I recently came across the Hospital Microbiome Project, a multidisciplinary, multinational project designed to investigate the hospital microbiome. The science of ‘microbiomics’ (considering the whole microbial population rather than the small subset that can be cultured) is beginning to revolutionise our understanding of microbiology and human disease (1,2). Environmental studies tend to evaluate the presence of a particular microbe of interest. Few have begun to evaluate the microbiome of the hospital, and how it interacts with patients. Furthermore, antibiotic resistance genes can be shared between various species through horizontal transmission. Indeed, a study from our group at King’s College London found that ‘outbreaks of resistance’ across different species could be identified in the ICU (3). It is not known whether environmental surfaces represent a reservoir for antibiotic resistance genes and an environment in which horizontal transmission can occur (4-6). Thus, the ‘resistome’ of hospital surfaces warrants further evaluation (4-6). This point is particularly important for multidrug-resistant Gram-negative rods, which are multiply antibiotic resistant through a variety of resistance mechanisms (7-8).
The Hospital Microbiome Project uses methods to assess both the microbiome and the resistome of the hospital environment. Patient, staff, water and air will be sampled and sequencing of 16S and 18S ribosomal DNA has been used to identify bacteria and fungi, respectively, and an oligonucleotide array to detect a range of resistance genes. The initial studies are tracking the development of the hospital microbiome in a new Chicago hospital, and of a single patient room in a German military hospital (9). Some initial results already published on the Hospital Microbiome website are fascinating, explaining the microbial populations in a hospital under construction.
I look forward to seeing more results from the project in due course. There’s a chance the findings could change the way we think about contamination of the hospital environment.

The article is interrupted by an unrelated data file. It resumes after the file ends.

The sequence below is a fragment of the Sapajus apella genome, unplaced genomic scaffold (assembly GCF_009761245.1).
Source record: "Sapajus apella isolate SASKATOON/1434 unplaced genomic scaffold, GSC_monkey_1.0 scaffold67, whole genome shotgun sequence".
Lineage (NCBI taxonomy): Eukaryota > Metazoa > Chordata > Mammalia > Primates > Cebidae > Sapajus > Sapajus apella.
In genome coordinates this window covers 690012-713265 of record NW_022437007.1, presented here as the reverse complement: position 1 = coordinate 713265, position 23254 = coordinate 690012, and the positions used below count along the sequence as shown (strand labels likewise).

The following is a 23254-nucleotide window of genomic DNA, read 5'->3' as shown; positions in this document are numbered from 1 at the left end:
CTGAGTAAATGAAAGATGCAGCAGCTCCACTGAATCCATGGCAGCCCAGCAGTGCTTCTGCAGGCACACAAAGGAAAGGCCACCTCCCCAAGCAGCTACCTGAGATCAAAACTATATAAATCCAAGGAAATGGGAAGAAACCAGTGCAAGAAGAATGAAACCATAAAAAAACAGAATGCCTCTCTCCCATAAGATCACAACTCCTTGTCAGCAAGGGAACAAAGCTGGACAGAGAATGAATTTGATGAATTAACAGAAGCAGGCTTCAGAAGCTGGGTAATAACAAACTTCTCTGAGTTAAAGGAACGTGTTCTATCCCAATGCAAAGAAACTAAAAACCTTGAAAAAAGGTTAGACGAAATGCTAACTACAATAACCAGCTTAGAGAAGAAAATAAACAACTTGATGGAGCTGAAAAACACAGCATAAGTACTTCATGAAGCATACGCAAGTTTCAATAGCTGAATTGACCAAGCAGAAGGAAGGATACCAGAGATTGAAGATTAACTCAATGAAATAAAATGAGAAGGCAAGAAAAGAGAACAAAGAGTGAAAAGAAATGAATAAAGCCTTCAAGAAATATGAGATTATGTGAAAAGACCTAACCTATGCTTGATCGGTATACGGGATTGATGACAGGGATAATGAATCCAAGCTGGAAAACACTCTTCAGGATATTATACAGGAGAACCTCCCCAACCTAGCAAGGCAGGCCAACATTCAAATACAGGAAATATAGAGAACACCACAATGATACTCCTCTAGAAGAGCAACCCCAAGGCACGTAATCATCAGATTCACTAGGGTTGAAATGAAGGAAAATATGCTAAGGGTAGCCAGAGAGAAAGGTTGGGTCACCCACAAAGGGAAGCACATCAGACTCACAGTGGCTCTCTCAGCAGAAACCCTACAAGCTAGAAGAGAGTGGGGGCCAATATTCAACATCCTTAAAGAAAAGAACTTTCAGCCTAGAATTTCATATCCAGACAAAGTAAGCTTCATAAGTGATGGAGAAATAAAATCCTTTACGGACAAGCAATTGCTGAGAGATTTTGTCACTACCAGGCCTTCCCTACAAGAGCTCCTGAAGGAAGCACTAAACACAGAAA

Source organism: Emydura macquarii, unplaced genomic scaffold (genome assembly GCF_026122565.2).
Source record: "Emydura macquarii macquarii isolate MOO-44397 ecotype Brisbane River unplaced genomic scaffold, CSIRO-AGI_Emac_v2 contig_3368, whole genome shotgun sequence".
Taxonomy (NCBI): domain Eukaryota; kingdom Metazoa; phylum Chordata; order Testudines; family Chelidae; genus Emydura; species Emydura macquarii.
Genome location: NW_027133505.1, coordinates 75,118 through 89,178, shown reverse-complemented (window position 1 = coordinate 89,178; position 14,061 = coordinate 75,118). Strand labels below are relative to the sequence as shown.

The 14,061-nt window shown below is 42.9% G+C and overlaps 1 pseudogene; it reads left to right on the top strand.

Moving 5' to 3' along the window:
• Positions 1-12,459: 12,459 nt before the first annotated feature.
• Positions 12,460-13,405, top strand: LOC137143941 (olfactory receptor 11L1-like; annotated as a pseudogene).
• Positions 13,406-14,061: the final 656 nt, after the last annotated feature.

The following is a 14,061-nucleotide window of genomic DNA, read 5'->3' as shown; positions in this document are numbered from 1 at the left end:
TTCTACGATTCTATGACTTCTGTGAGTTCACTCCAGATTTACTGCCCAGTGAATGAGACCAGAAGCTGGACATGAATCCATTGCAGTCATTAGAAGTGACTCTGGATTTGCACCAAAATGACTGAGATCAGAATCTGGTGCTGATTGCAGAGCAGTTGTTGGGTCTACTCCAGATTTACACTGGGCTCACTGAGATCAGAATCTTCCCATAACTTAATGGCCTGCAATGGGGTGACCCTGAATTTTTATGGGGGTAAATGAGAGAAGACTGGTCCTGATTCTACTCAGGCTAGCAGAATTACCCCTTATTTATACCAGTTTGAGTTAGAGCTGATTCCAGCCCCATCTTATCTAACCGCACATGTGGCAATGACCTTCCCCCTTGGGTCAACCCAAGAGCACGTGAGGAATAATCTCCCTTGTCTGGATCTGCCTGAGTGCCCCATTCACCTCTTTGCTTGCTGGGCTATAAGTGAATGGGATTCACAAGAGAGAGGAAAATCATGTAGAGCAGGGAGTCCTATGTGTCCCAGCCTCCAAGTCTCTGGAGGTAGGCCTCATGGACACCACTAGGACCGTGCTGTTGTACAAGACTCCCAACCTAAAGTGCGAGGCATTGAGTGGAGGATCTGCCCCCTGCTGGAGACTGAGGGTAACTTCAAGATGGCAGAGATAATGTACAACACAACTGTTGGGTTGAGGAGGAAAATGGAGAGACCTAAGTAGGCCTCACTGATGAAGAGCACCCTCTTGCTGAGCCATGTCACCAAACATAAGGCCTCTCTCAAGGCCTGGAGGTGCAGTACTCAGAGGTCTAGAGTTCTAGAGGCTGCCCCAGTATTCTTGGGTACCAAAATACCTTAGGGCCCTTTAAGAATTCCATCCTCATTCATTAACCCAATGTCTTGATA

- Blottiere HM, de Vos WM, Ehrlich SD, Dore J. Human intestinal metagenomics: state of the art and future. Curr Opin Microbiol 2013; 16: 232-239.
- Rajpal DK, Brown JR. Modulating the human gut microbiome as an emerging therapeutic paradigm. Sci Prog 2013; 96: 224-236.
- Vlek AL, Cooper BS, Kypraios T, Cox A, Edgeworth JD, Auguet OT. Clustering of antimicrobial resistance outbreaks across bacterial species in the intensive care unit. Clin Infect Dis 2013; 57: 65-76.
- Molin S, Tolker-Nielsen T. Gene transfer occurs with enhanced efficiency in biofilms and induces enhanced stabilisation of the biofilm structure. Curr Opin Biotechnol 2003; 14: 255-261.
- Warnes SL, Highmore CJ, Keevil CW. Horizontal transfer of antibiotic resistance genes on abiotic touch surfaces: implications for public health. MBio 2012; 3:
- Mkrtchyan HV, Russell CA, Wang N, Cutler RR. Could public restrooms be an environment for bacterial resistomes? PLoS ONE 2013; 8: e54223.
- Karah N, Sundsfjord A, Towner K, Samuelsen O. Insights into the global molecular epidemiology of carbapenem non-susceptible clones of Acinetobacter baumannii. Drug Resist Updat 2012; 15: 237-247.
- Munoz-Price LS, Poirel L, Bonomo RA et al. Clinical epidemiology of the global expansion of Klebsiella pneumoniae carbapenemases. Lancet Infect Dis 2013; 13: 785-796.
- Smith D, Alverdy J, An G et al. The Hospital Microbiome Project: Meeting Report for the 1st Hospital Microbiome Project Workshop on sampling design and building science measurements, Chicago, USA, June 7th-8th 2012. Stand Genomic Sci 2013; 8: 112-117.
Image credit: Hospital Microbiome Website.
3 thoughts on “The Hospital Microbiome Project”
Indeed, this type of approach that is discussed will revolutionize how infection control professionals, clinical microbiologists, and the overal medical community understand and work to prevent MDROs.
Thanks Rodney. I’m not so sure. I am certain there’s some very interesting things going on down there on hospital surfaces. But the bottom line is really whether patients acquire pathogens from surfaces (i.e. the culturable microbes that can cause infections). That said, I do wonder to what extent hospital surfaces are a reservoir for antibiotic resistance genes, which could be acquired directly or spread horizontal within biofilms (Molin & Tolker-Nielsen et al. Curr Opin Biotechnol 2003;14:255-61).
Well, ten years ago I would have agreed with you. And, the microbiologist in me still leans that way with regards to “culturable microbes that cause infections” but I’m keeping an open mind. I look forward to hard data that shows the story either way….